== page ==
When I was a kid, my parents always made sure I had, among other things, a magazine subscription. At various times throughout my childhood, I had a subscription to Your Big Backyard and Ranger Rick and Highlights for Children and Disney Adventures. As a teenager, I got seventeen and Brio and then later, once I decided that I was not the target audience for magazines detailing eyeliner reviews and flirting tips, Reader’s Digest. In most everything else, I was a proponent of the idea to save the best for last (usually a philosophy I applied at dinner while saved my fruit salad as a reward for suriving the green beans at the head of the meal), but when it came to magazines, I sat down the day they came and devoured them.
I never asked my parents if they wanted to make sure I was reading (never a problem) or if they wanted to make sure that at least once a month I had the joy of having my own piece of mail. All I know is from the time I could read until the time I went to college, I always had a magazine.
In college, the girls I lived with my freshman year did not get magazines but instead, the magazine’s free and more frequent sisters: catalogues. They inhaled and exchanged j.crew and Victoria’s Secret with fervor and glee until someone’s P.O. box was graced with the crown-jewel of catalogues, the A&F Quarterly. At this point all work stopped until the analysis of the current crop of Abercrombie Boys could be thoroughly and thoughtfully conducted. While I had no interest in clothes I couldn’t afford or disarmingly attractive men who would in real life likely dismiss me unforgivably nerdy, I could appreciate my floormates’ thrill at the catalogues. Who doesn’t like seeing mail in the box that’s not asking for money? Who doesn’t need a fifteen-minute break to window-shop and dream? Who doesn’t appreciate an excuse to put the reality of life on hold for a minute to peruse this fun surprise that came in the mail just when it was needed most?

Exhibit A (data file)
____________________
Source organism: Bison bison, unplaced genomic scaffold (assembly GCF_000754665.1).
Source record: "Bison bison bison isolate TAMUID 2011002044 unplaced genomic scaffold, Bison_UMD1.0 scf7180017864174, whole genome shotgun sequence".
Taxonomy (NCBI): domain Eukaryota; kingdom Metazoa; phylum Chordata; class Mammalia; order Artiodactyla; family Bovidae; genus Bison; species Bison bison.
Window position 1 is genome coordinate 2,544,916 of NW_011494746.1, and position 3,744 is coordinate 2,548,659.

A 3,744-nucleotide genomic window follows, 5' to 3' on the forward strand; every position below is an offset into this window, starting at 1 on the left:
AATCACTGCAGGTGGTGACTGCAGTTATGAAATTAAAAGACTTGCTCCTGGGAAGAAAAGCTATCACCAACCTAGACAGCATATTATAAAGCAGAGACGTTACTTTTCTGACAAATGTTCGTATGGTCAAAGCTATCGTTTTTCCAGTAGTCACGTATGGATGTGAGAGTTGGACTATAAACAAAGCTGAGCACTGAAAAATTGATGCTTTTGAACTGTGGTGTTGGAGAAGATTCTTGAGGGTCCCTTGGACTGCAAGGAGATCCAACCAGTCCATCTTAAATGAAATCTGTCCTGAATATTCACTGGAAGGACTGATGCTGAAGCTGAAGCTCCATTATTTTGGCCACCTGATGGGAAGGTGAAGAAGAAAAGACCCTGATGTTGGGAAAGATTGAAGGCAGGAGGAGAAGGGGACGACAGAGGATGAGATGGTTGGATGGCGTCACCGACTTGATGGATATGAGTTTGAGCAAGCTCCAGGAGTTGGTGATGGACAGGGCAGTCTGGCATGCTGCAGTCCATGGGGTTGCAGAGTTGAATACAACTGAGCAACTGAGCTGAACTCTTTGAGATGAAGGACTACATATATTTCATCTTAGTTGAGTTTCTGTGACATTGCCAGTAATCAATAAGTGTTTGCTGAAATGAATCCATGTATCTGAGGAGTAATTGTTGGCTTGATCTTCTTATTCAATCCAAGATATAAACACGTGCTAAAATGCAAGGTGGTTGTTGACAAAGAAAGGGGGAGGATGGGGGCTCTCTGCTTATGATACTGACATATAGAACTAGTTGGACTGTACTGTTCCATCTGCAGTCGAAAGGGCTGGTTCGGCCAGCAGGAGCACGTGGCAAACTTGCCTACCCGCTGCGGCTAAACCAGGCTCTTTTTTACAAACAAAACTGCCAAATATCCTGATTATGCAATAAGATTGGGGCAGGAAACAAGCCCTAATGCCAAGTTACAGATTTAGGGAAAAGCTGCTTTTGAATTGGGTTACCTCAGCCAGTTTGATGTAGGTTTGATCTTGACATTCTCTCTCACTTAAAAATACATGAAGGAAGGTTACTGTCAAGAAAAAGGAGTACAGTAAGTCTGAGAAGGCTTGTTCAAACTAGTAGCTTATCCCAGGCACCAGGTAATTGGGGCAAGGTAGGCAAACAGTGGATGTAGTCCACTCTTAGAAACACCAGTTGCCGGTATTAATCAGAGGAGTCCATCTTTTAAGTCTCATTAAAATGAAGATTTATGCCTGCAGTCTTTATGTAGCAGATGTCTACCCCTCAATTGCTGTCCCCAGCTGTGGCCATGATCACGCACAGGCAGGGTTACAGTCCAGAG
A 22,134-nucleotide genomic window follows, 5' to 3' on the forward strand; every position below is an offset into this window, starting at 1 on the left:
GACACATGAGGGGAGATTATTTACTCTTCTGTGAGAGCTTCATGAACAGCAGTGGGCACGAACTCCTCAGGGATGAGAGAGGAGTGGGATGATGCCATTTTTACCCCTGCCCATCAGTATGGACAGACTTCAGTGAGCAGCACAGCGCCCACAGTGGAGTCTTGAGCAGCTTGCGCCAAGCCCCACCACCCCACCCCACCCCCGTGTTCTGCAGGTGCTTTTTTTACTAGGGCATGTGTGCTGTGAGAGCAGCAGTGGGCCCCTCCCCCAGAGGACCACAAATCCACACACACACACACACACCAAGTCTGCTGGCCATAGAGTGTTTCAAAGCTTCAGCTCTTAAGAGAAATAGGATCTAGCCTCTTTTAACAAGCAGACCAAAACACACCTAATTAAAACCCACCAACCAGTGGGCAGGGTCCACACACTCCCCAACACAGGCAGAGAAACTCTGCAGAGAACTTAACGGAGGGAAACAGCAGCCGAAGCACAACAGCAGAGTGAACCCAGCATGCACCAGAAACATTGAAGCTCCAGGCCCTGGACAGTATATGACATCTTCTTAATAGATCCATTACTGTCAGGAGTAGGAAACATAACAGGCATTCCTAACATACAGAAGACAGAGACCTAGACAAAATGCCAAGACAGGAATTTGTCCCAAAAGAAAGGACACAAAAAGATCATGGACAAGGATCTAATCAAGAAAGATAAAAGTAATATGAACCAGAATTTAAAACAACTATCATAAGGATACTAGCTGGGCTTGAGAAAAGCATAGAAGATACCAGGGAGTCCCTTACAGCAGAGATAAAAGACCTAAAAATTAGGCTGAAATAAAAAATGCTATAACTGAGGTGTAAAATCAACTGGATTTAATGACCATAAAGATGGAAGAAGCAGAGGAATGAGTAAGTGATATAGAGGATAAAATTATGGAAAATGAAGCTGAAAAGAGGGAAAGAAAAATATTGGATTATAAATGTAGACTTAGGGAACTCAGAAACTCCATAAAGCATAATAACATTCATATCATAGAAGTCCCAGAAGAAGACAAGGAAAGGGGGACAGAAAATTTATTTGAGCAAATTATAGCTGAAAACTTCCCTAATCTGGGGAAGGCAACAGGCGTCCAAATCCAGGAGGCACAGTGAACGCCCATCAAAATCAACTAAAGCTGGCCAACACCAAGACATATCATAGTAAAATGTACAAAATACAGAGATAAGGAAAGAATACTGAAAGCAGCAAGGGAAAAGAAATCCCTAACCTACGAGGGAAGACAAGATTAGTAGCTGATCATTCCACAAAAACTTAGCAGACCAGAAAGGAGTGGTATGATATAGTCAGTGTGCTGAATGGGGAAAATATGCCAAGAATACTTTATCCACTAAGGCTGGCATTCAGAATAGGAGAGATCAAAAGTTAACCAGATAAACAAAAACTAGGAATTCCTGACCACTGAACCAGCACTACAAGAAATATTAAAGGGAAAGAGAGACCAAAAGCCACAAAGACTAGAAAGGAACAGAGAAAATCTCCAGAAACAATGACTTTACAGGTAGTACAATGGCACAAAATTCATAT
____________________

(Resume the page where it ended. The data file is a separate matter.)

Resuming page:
For all of these reasons, I decided when I was in grad school that I needed something to read that wasn’t assigned to me, that didn’t require in-depth analysis or a reaction paper or even for me to discuss it intelligently with anyone. So sometime in 2006 I ordered a subscription to Entertainment Weekly. I was in love. It was there, in a pile of bills and credit card offers and mail for the previous residents, in my mailbox every Friday. It meant I could set aside half an hour over the weekend to revel in pop culture. If I didn’t care about the feature (Lost, Sex in the City, Twilight), it was only a few days until the next issue came out to redeem itself.
And then our daughter was born. I’m not going to pretend I stopped caring about pop culture or say that I don’t have time to read since she came along, because that would all be a pack of lies. I probably read more articles and features and reviews in a week now than I did before she was born — but they’re all on my iPhone. If it’s linked off my Twitter feed, I probably read it at 3 a.m. as Erin nurses and I try to stay awake while making sure everyone else in the house stays asleep. Magazines — dark, unwieldy, low-tech magazines — are not conducive to this kind of reading.
I kept lying to myself, thinking that I was going to get to the growing stack of Entertainment Weeklys someday. When I realized that the issue with my long-time hero Kermit the Frog on the cover came through and I hadn’t made time for it yet, I knew the time had come. I broke up with Entertainment Weekly.
Monday, as I sat at an airport gate with a napping Erin sprawled across my lap, I caught up with the last two issues of Entertainment Weekly. I had a moment as I finished the “Stars’ Worst Movies!” issue that perhaps I was making the wrong choice by unsubscribing, but the time and energy devoted to the latest Twilight movie in the other issue reaffirmed to me that it was a good time for a clean break. I’ll miss a lot of things about this particular magazine, but I think the thing I’ll miss the most is the same thrill that comes with every magazine I’ve ever had: the thrill of opening the mailbox and seeing my name on something that is specifically and intentionally for me.